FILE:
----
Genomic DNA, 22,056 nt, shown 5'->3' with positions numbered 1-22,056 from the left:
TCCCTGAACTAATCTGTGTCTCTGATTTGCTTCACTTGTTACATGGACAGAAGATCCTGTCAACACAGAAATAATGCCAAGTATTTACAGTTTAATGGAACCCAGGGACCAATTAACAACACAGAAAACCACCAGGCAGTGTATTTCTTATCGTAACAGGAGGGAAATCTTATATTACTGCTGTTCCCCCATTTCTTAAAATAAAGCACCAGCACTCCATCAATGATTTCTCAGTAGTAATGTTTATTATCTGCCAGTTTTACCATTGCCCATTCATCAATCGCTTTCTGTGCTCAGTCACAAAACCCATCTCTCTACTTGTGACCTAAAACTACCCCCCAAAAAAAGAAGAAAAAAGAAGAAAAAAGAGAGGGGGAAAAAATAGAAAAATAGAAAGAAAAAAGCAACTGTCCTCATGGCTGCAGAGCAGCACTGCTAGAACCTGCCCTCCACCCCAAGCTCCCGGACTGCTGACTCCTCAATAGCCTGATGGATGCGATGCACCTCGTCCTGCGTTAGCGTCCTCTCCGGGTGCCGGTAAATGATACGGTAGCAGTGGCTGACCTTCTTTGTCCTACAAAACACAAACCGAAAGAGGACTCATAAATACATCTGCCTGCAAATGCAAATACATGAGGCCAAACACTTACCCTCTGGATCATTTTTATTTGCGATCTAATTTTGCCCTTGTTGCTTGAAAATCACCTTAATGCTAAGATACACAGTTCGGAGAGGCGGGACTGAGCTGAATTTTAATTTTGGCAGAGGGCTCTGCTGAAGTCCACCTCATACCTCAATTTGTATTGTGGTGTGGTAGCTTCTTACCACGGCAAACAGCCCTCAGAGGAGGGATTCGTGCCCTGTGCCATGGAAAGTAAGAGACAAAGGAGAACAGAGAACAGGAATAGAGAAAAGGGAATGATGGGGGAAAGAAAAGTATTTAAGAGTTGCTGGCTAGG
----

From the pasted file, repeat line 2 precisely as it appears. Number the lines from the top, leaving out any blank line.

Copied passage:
TCCCTGAACTAATCTGTGTCTCTGATTTGCTTCACTTGTTACATGGACAGAAGATCCTGTCAACACAGAAATAATGCCAAGTATTTACAGTTTAATGGAACCCAGGGACCAATTAACAACACAGAAAACCACCAGGCAGTGTATTTCTTATCGTAACAGGAGGGAAATCTTATATTACTGCTGTTCCCCCATTTCTTAAAATAAAGCACCAGCACTCCATCAATGATTTCTCAGTAGTAATGTTTATTATCTGCCAGTTTTACCATTGCCCATTCATCAATCGCTTTCTGTGCTCAGTCACAAAACCCATCTCTCTACTTGTGACCTAAAACTACCCCCCAAAAAAAGAAGAAAAAAGAAGAAAAAAGAGAGGGGGAAAAAATAGAAAAATAGAAAGAAAAAAGCAACTGTCCTCATGGCTGCAGAGCAGCACTGCTAGAACCTGCCCTCCACCCCAAGCTCCCGGACTGCTGACTCCTCAATAGCCTGATGGATGCGATGCACCTCGTCCTGCGTTAGCGTCCTCTCCGGGTGCCGGTAAATGATACGGTAGCAGTGGCTGACCTTCTTTGTCCTACAAAACACAAACCGAAAGAGGACTCATAAATACATCTGCCTGCAAATGCAAATACATGAGGCCAAACACTTACCCTCTGGATCATTTTTATTTGCGATCTAATTTTGCCCTTGTTGCTTGAAAATCACCTTAATGCTAAGATACACAGTTCGGAGAGGCGGGACTGAGCTGAATTTTAATTTTGGCAGAGGGCTCTGCTGAAGTCCACCTCATACCTCAATTTGTATTGTGGTGTGGTAGCTTCTTACCACGGCAAACAGCCCTCAGAGGAGGGATTCGTGCCCTGTGCCATGGAAAGTAAGAGACAAAGGAGAACAGAGAACAGGAATAGAGAAAAGGGAATGATGGGGGAAAGAAAAGTATTTAAGAGTTGCTGGCTAGG